The Journal of Legal Pluralism and Unofficial Law 51/2005
Edited by: Andre Hoekema
Multicultural interlegality: This neologism is used primarily to refer to the process whereby local law yields to the superior force of a dominant national system and adopts many features of the majority law. It includes also a "reverse interlegality" where local legal sensibilities and practices in some respects affect the dominant law. This book includes contributions that analyze the legal position of the Roma/Gypsies/Travellers under state law in the UK and contextualizes this in terms of a general discussion of how Gypsy law interacts with state law among different groups of Gypsies in various parts of the world; examine measures for strengthening the autonomy of the S?mi in Norway; and give a Canadian example of reverse interlegality by showing how local Aboriginal justice affects non-Aboriginal national justice in the formal Canadian justice system through the channels of new institutions.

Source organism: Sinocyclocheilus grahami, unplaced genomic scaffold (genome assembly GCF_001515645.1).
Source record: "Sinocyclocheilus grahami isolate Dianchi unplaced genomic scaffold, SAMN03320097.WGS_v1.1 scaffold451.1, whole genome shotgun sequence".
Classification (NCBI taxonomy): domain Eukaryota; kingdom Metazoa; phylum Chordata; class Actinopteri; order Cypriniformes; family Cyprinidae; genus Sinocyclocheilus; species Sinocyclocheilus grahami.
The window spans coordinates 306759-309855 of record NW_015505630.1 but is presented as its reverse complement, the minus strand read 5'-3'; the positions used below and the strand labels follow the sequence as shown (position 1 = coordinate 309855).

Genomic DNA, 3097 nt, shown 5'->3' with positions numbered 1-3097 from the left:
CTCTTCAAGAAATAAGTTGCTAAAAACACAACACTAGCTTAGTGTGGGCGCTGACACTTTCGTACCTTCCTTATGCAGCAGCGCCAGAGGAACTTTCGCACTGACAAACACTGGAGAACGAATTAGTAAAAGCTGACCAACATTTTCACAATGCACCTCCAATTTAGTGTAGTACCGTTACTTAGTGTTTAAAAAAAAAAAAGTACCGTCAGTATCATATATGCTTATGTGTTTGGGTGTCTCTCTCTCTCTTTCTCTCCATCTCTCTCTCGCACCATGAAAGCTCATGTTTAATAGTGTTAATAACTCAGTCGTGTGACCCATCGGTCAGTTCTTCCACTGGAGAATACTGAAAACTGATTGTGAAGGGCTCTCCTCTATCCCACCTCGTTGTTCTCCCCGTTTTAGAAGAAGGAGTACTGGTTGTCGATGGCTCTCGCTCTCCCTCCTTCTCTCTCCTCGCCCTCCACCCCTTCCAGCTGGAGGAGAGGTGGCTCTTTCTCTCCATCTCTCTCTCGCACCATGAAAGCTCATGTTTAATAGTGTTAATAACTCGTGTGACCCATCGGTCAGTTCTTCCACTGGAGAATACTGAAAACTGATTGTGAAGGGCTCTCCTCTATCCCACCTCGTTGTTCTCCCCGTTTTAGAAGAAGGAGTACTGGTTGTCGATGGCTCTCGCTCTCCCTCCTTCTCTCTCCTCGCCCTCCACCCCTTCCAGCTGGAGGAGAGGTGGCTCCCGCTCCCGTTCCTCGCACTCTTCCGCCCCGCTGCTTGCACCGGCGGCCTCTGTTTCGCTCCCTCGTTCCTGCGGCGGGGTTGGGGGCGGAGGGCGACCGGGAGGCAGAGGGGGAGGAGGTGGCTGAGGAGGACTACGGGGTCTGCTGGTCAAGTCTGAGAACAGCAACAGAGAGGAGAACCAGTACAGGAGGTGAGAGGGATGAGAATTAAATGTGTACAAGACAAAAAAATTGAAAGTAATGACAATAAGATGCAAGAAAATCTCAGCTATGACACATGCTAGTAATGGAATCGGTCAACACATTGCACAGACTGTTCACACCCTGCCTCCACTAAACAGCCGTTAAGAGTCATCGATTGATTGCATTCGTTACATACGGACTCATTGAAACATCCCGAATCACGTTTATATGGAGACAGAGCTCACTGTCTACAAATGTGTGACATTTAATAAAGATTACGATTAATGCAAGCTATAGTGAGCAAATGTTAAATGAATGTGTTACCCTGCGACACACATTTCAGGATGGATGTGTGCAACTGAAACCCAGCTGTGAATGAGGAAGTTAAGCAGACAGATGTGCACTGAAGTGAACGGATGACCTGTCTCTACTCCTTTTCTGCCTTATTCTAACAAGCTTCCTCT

Publication Date: 11/10/2006